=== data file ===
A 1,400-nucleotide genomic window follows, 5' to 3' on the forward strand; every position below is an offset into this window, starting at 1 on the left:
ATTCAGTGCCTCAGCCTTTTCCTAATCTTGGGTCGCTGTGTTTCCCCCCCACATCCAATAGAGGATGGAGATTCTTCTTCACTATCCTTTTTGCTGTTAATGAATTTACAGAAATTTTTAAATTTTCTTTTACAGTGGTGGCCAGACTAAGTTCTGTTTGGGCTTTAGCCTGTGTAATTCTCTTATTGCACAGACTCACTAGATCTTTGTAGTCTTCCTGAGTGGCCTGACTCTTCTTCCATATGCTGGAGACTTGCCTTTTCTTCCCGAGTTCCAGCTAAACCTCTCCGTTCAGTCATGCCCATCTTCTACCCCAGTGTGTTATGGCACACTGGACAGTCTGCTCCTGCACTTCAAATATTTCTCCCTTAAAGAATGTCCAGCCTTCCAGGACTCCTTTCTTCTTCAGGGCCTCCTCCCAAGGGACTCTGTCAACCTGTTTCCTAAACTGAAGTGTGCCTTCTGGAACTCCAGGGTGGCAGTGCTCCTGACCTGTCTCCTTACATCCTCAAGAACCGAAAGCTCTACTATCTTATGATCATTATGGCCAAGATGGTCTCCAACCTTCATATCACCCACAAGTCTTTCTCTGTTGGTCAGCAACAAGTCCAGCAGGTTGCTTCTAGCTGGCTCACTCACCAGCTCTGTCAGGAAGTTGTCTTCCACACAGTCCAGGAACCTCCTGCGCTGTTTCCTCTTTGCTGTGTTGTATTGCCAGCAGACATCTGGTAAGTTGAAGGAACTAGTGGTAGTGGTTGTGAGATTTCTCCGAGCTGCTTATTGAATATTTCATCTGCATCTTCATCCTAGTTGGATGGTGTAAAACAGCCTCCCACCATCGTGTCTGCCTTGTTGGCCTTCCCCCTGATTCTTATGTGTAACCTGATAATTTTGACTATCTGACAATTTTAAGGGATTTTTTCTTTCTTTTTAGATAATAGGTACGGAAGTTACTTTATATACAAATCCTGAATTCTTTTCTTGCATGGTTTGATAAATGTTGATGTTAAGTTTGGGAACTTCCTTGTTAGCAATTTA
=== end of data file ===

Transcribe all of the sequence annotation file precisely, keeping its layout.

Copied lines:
A 1,400-nucleotide genomic window follows, 5' to 3' on the forward strand; every position below is an offset into this window, starting at 1 on the left:
ATTCAGTGCCTCAGCCTTTTCCTAATCTTGGGTCGCTGTGTTTCCCCCCCACATCCAATAGAGGATGGAGATTCTTCTTCACTATCCTTTTTGCTGTTAATGAATTTACAGAAATTTTTAAATTTTCTTTTACAGTGGTGGCCAGACTAAGTTCTGTTTGGGCTTTAGCCTGTGTAATTCTCTTATTGCACAGACTCACTAGATCTTTGTAGTCTTCCTGAGTGGCCTGACTCTTCTTCCATATGCTGGAGACTTGCCTTTTCTTCCCGAGTTCCAGCTAAACCTCTCCGTTCAGTCATGCCCATCTTCTACCCCAGTGTGTTATGGCACACTGGACAGTCTGCTCCTGCACTTCAAATATTTCTCCCTTAAAGAATGTCCAGCCTTCCAGGACTCCTTTCTTCTTCAGGGCCTCCTCCCAAGGGACTCTGTCAACCTGTTTCCTAAACTGAAGTGTGCCTTCTGGAACTCCAGGGTGGCAGTGCTCCTGACCTGTCTCCTTACATCCTCAAGAACCGAAAGCTCTACTATCTTATGATCATTATGGCCAAGATGGTCTCCAACCTTCATATCACCCACAAGTCTTTCTCTGTTGGTCAGCAACAAGTCCAGCAGGTTGCTTCTAGCTGGCTCACTCACCAGCTCTGTCAGGAAGTTGTCTTCCACACAGTCCAGGAACCTCCTGCGCTGTTTCCTCTTTGCTGTGTTGTATTGCCAGCAGACATCTGGTAAGTTGAAGGAACTAGTGGTAGTGGTTGTGAGATTTCTCCGAGCTGCTTATTGAATATTTCATCTGCATCTTCATCCTAGTTGGATGGTGTAAAACAGCCTCCCACCATCGTGTCTGCCTTGTTGGCCTTCCCCCTGATTCTTATGTGTAACCTGATAATTTTGACTATCTGACAATTTTAAGGGATTTTTTCTTTCTTTTTAGATAATAGGTACGGAAGTTACTTTATATACAAATCCTGAATTCTTTTCTTGCATGGTTTGATAAATGTTGATGTTAAGTTTGGGAACTTCCTTGTTAGCAATTTA